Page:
Conserved Geoffrey Clarke panels installed at the Stained Glass museum
In 2014, YGT embarked on the conservation of four panels by the artist Geoffrey Clarke (1924-2014), which had recently been purchased by the Stained Glass Museum in Ely. Three of our student interns at that time, Merlyn Griffiths, Tom Vowden and Maxine Allen worked on these rare and experimental panels. Having received them in a somewhat unstable condition, they carefully conserved the vastly different panels in order to display them in the museum. The Curator, Dr. Jasmine Allen, established a blog where the students wrote articles about the conservation processes they undertook, which can still be viewed online.
On 9th April 2016, both Nick Teed (ACR) and Merlyn travelled from York to Ely for the official opening of the Private View of the panels. The evening began with welcome from Dr. Allen and Elizabeth Stazicker, and was followed a series of short lectures. The first was given by Judith LeGrove, Art Historian and author of Geoffrey Clarke: A Decade of Change (2013) and Geoffrey Clarke Printmaker: A Sculptor’s Prints (2012), who spoke about the life and work of the artist. Nick followed this with an insightful paper about the conservation of the panels at YGT, and the challenges and triumphs that were faced in the process.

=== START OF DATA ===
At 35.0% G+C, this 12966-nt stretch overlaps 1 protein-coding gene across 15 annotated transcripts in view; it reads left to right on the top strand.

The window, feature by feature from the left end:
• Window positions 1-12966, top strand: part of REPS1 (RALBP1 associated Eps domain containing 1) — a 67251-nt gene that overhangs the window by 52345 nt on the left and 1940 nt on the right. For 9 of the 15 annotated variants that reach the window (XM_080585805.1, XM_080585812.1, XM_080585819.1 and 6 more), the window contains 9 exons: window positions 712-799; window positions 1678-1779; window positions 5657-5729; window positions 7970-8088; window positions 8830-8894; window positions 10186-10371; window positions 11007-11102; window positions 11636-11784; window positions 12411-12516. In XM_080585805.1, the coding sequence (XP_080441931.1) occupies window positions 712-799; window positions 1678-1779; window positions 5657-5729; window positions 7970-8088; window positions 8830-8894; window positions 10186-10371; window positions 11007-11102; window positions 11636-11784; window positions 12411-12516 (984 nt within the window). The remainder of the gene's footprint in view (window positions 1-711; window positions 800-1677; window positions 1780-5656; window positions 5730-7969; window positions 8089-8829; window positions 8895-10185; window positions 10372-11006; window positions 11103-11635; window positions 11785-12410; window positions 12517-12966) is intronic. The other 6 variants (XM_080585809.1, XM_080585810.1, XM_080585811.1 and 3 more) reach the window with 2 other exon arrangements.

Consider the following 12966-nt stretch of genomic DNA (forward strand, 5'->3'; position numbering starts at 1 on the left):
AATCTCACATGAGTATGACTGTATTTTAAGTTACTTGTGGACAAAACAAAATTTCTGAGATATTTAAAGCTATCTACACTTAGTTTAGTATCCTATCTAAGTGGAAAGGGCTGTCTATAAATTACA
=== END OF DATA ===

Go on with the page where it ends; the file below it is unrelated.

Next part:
Finally, the Private view was opened by Loyd Grossman CBA FSA.
The evening culminated in the museum, where the panels can now be viewed alongside the vast array of glass on show. All four of the Clarke panels have a particularly experimental and beautifully handmade quality. Priest, St Sebastian and Fragment are all installed in bespoke frames at ground level, and so can be viewed, and appreciated at close hand. St Anthony is a much larger and longer piece and is installed at a higher level, near the entrance to the gallery. This panel was manufactured using layers of glass, making it especially hard to see the image within without strong transmitted light. Now it has been installed in the gallery with a bespoke LED lightsheet behind it, and suddenly the deep blue tones have come alive, and the figure of this Saint can be seen for the first time in half a decade.
This project was a true pleasure for YGT to be involved in, and the celebration in Ely was a fitting way to acknowledge this acquisition, and to celebrate Clarke’s life.
The panels are on permanent display in the gallery, which is located in The South Triforium of Ely Cathedral, open Monday-Saturday 10:30-17:00 (Last Admission 16:30), and Sunday 12:00-16:00 (Last Admission 16:00). More information about the museum can be found on the Stained Glass Museum website.